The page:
In yesterday’s Exhibit, I briefly mentioned that Laci Green had been accused of Islamophobia, but didn’t really go into it. There were a couple of reasons for this – the first being that it would’ve made the article another million words long, but also that I felt the only reason it had come up in discussion was that people were looking for reasons to be offended and had again stumbled upon one thing she said a while ago under different circumstances, and got angry.
But that’s yesterday’s news.
I bring it up today as a prelude because I want to talk about religious taboo, and more specifically this guy.
You may well know this guy, but just in case: his name is Tim Minchin. He is a comedian and musician (one of my favourites, in fact), and his varied and unique songs are always entertaining. He is very funny, basically.
He is also a pretty outspoken atheist, and has written a number of songs on the matter. These are the Exhibits we shall be looking at, and we’ll be asking whether it is “right” to offend people based on faith, and whether there are limits as to what he should or should not say.
(Before I begin I guess I should note that I am an atheist, but I’ll try and be as independent as possible in this one.)
I think we should probably begin with the most controversial one, which is The Pope Song. Not quite as topical as it was, its message still has some kind of voice. You can hear it below, but be warned; it contains a fair bit of swearing.
You can imagine why people were pretty annoyed at that, I guess. One quote I found from the web:
The “Pope Song” is a completely unwarranted attack on Pope Benedict XVI filled with one lie after another. Given Tim Minchin declares himself a fan of Richard Dawkins one shouldn’t be surprised at his difficulty with facts.
Now, if you bother clicking on that link, you’ll find yourself with a video of a live performance of The Pope Song, with an annotated commentary from an offended Catholic. However, I shall summarise it for you, because I’m lovely. The main point that they make in these annotations is that there is no proof that Pope Benedict XVI was ever involved in any cover-up of child abuse.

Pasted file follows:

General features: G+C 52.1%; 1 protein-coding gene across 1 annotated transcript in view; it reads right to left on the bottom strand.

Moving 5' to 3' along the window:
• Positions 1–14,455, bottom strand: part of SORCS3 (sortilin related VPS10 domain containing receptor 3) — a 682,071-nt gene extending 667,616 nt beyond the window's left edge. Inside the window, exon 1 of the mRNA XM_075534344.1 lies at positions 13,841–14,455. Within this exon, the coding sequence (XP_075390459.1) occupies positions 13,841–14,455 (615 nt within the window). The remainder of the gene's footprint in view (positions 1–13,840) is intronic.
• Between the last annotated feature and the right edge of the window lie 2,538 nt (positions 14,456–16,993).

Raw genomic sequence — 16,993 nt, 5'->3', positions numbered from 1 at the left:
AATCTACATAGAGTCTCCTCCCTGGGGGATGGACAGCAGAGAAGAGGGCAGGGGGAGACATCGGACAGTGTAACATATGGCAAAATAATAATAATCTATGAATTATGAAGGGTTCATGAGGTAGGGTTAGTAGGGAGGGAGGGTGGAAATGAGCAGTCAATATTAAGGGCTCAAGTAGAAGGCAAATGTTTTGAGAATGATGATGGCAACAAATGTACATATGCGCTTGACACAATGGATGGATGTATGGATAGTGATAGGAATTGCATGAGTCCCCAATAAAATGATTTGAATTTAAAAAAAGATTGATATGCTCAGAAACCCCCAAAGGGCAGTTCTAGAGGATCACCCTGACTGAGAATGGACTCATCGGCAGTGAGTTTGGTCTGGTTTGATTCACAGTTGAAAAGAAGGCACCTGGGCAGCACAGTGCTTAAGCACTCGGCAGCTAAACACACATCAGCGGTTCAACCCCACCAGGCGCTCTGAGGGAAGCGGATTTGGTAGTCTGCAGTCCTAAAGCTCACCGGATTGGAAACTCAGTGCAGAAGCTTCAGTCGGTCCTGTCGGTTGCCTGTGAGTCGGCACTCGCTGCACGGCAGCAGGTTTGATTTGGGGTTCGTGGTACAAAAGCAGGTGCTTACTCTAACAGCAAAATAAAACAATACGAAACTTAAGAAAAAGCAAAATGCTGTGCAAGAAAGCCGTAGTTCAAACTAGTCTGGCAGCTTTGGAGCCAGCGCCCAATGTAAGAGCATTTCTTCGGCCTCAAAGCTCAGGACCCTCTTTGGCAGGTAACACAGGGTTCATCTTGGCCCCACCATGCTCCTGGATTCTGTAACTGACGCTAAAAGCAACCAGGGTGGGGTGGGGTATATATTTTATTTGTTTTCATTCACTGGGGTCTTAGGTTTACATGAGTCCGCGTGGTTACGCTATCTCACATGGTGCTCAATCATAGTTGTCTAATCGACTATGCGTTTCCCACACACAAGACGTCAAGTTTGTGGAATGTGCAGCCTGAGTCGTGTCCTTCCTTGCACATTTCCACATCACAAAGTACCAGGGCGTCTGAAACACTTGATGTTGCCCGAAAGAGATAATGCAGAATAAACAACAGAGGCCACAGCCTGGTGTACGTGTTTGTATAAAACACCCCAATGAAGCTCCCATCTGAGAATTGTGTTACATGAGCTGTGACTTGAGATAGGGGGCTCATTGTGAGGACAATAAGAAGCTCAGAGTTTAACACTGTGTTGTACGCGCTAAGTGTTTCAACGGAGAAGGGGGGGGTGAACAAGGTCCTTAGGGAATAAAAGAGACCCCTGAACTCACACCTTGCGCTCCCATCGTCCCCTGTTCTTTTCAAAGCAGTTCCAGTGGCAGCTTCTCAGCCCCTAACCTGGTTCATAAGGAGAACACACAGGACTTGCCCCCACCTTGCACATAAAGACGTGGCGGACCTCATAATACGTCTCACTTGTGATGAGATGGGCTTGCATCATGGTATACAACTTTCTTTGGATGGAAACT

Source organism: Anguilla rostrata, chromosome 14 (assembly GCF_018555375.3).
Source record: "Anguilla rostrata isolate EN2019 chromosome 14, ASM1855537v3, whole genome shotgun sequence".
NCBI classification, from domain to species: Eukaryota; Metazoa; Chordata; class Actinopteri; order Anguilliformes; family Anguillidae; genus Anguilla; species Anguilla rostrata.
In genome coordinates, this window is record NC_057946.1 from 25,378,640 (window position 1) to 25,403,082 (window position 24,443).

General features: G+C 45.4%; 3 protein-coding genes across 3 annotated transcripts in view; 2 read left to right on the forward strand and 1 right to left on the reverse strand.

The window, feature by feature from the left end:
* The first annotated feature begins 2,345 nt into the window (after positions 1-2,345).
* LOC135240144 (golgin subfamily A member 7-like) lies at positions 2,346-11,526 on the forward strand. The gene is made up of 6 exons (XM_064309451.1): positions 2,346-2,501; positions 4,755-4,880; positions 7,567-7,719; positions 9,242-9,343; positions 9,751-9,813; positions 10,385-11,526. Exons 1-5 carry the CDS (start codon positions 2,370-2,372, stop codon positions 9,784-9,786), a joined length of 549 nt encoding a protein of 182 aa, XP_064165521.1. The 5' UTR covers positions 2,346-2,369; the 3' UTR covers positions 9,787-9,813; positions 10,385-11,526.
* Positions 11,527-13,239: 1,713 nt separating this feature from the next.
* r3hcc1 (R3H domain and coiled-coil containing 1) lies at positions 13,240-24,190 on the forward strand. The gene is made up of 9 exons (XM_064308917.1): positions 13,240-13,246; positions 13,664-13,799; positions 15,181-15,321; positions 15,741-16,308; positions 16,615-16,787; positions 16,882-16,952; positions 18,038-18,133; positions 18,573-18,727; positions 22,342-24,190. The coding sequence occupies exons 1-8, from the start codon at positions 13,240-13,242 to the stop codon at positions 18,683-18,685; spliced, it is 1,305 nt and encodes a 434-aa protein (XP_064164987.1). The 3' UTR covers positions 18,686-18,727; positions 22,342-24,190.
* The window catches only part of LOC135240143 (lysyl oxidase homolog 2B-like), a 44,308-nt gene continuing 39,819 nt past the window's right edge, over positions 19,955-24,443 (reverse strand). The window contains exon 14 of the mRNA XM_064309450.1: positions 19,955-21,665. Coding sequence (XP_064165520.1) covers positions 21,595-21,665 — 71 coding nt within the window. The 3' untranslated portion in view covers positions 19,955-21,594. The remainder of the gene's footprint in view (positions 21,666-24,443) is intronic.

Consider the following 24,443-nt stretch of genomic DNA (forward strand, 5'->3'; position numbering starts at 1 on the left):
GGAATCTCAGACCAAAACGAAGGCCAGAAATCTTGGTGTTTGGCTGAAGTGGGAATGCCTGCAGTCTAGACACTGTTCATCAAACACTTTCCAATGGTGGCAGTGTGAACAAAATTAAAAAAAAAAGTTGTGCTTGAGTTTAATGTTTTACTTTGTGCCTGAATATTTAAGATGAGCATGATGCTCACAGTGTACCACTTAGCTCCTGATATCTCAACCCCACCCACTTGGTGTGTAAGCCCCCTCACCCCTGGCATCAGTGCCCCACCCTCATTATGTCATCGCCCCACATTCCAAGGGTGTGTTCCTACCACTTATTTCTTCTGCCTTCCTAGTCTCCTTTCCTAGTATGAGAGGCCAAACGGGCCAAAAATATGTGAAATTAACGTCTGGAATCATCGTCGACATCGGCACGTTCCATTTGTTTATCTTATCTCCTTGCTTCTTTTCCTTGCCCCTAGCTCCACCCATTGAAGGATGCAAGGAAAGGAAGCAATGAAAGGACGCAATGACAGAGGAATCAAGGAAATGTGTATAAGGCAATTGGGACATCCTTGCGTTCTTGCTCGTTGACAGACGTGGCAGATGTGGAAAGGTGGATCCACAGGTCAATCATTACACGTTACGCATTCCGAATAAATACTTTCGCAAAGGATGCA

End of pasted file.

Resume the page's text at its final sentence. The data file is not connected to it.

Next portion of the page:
This isn’t a case I know very much about (though I will say there is no smoke without fire), but regardless of that I think the reaction the song provoked is very interesting; they were not offended (or said they were not offended) by the bad language, but by the actual content.
This is an important point I try and impress on people if I show them this song: whilst the f-bomb is dropped no less than 35 times in a short two minutes, there is a real message being sent out there, and the language is not used gratuitously. Well, okay, it is used gratuitously, but it’s supposed to be.
So what right does Minchin have to criticise this ancient institution, this deeply personal belief to millions of people, this literal god? Well, he has the right to free speech. Obviously.
Over the last few years, the right to free speech has been brought out time and time again to defend “edgy” types such as Frankie Boyle and Jeremy Clarkson. They can make fun of disabled people, because there’s no law against it, and anyway it’s all just a joke. The thing is, though, if you do that, you have to recognise that a responsibility comes along with every single one of those rights. For instance, you might know that you (probably) currently have a freedom from arbitrary arrest: this means that the Prime Minister can’t suddenly decide he dislikes you and have you arrested. Hooray! However, with that comes the responsibility to not go around stabbing people in the face. An extreme example, quite possible, but that’s the kind of thing I mean. Every right has a responsibility attached to it, and one that’s just as important.
In the case of the right to free speech, the responsibility that comes along with it is to not use it like an expletive deleted. It should be pretty clear that mocking people because of their disability is not cool, and just because there is no law that specifically prevents it does not make it okay. It’s the same defence people use for Jimmy Carr and Philip Green; whilst their tax avoidance was not illegal, it doesn’t mean they should do it.
So if Minchin has an open right to criticise whomever he likes, just as Frankie Boyle does, just like you and I do…does he uphold his responsibility? The Pope Song does contain a verse that states (in much more explicit terms) “I don’t care if you are religious or not; you are free to hold sacred whatever you want; it’s just that when a guy who has a lot of power over a lot of people starts getting corrupt, things need to be done.”
He’s also stated similar things about religion; it is not his business what you believe in, or where you choose to get your morals from, or what religion you are; it is only when he finds some kind of corruption in the system (which is not too difficult, really) that he will choose to open fire. To me, that shows a kind of mature way of dealing with these things that I quite like.
Minchin has the right to write funny songs abut whoever he likes, because his targets have the right to do the exact same thing back to him.
See you tomorrow for the final Exhibit of this Offensiveness Week, which will almost certainly contain a lot of bad language. That is the point, though, and you’ll see why tomorrow.